The Lawyer Asia Pacific 150 is the only research report to provide a ranking of the top 100 independent local firms and top 50 global firms in the region. The report offers critical review of some of the fastest growing firms and their strategies, a country-by-country guide to leading legal advisers and legal services market trends, plus exclusive insight into the current business development opportunities in the Asia Pacific. Read more
This year, The Lawyer’s annual ranking of the largest UK law firms by turnover is available as an interactive, digital benchmarking tool. For the first time this will allow you to manipulate each data set against the metrics of your choice.
Camerons gives way to magic circle firm after Simpson Thacher tip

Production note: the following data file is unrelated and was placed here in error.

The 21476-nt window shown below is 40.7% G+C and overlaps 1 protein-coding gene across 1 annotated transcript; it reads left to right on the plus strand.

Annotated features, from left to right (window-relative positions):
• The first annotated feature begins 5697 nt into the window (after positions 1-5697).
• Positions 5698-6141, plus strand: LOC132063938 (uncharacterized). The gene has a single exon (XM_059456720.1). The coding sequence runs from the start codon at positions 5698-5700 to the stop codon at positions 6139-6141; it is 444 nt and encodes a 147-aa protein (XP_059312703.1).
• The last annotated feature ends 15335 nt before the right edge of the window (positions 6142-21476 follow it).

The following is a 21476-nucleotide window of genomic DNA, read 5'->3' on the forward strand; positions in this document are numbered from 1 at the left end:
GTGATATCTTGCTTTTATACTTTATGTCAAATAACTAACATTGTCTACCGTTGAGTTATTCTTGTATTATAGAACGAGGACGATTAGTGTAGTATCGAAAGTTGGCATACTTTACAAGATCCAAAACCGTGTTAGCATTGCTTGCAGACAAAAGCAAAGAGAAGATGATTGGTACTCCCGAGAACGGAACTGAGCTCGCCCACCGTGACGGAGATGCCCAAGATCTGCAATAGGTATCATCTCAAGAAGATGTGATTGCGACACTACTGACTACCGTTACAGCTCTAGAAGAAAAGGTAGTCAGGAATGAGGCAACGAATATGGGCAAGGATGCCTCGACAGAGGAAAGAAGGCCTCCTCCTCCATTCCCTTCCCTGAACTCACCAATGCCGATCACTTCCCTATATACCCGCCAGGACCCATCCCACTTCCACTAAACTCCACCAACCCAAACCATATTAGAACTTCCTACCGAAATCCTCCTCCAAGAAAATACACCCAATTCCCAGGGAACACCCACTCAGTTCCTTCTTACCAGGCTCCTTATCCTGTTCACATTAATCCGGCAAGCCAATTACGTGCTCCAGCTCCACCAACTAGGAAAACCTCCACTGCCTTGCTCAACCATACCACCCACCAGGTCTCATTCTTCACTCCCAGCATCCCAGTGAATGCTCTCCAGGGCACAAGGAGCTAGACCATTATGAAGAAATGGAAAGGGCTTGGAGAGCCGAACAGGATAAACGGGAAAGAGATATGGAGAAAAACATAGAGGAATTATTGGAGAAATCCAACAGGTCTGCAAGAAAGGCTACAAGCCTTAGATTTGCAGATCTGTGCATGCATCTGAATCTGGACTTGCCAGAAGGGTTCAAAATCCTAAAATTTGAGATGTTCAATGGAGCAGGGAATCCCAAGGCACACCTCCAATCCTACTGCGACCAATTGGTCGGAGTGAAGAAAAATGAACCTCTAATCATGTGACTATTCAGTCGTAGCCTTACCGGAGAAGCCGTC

Slaughter and May has scooped a victory for US publisher Harcourt General before the Competition Commission after being drafted in by US firm Simpson Thacher & Bartlett. The £3.2bn acquisition of Harcourt by Anglo-Dutch rival Reed Elsevier was referred to the commission in February. After a five-month consultation, the takeover has now been allowed to proceed. The transaction makes Reed the world's leading publisher of medical and scientific journals. Slaughters had not acted for Harcourt before the commission's interest. Until the commission interrupted the proceedings, CMS Cameron McKenna had been representing the US publisher. The referral came from Harcourt's US adviser Simpson Thacher. Partner Michael Rowe said his firm's late arrival was both beneficial and problematic. His team had little time to get to grips with a complex and unusual market, but its relative freshness allowed it to challenge orthodox approaches to the problem. He said: "We weren't so involved that we hadn't reached any fixed views about how the case could be presented." The acquisition had already passed through a US Department of Justice review, clearing the merger in its jurisdiction. The commission in this country was obliged to give due respect to these findings. Those opposed to the takeover complained that if the commission found in favour of the transaction, a rise in the cost of journals was inevitable. The combined company's share of the academic journals market is expected to be about 15 per cent. About 40 per cent of sales are to government institutions such as universities and research bodies. Rowe said it was fundamental to a successful outcome that the grievances voiced by the academic community be separated from the overall impact to the consumer. The commission concluded that, although there were aspects of the deal that prompted concerns, they did not lead to the assumption that the merger would operate against the public interest. The deal has now been cleared, but with reservations. The commission has asked the Director-General of Fair Trading to consider whether a wider review of the scientific, medical and technical (SMT) publishing market was necessary. Under the deal, Reed will acquire Harcourt, and while retaining its SMT and education groups and elements from its corporate and professional services group, it will sell what remains to Thomson Corporation. Reed was advised by a Linklaters & Alliance team headed by Tony Morris.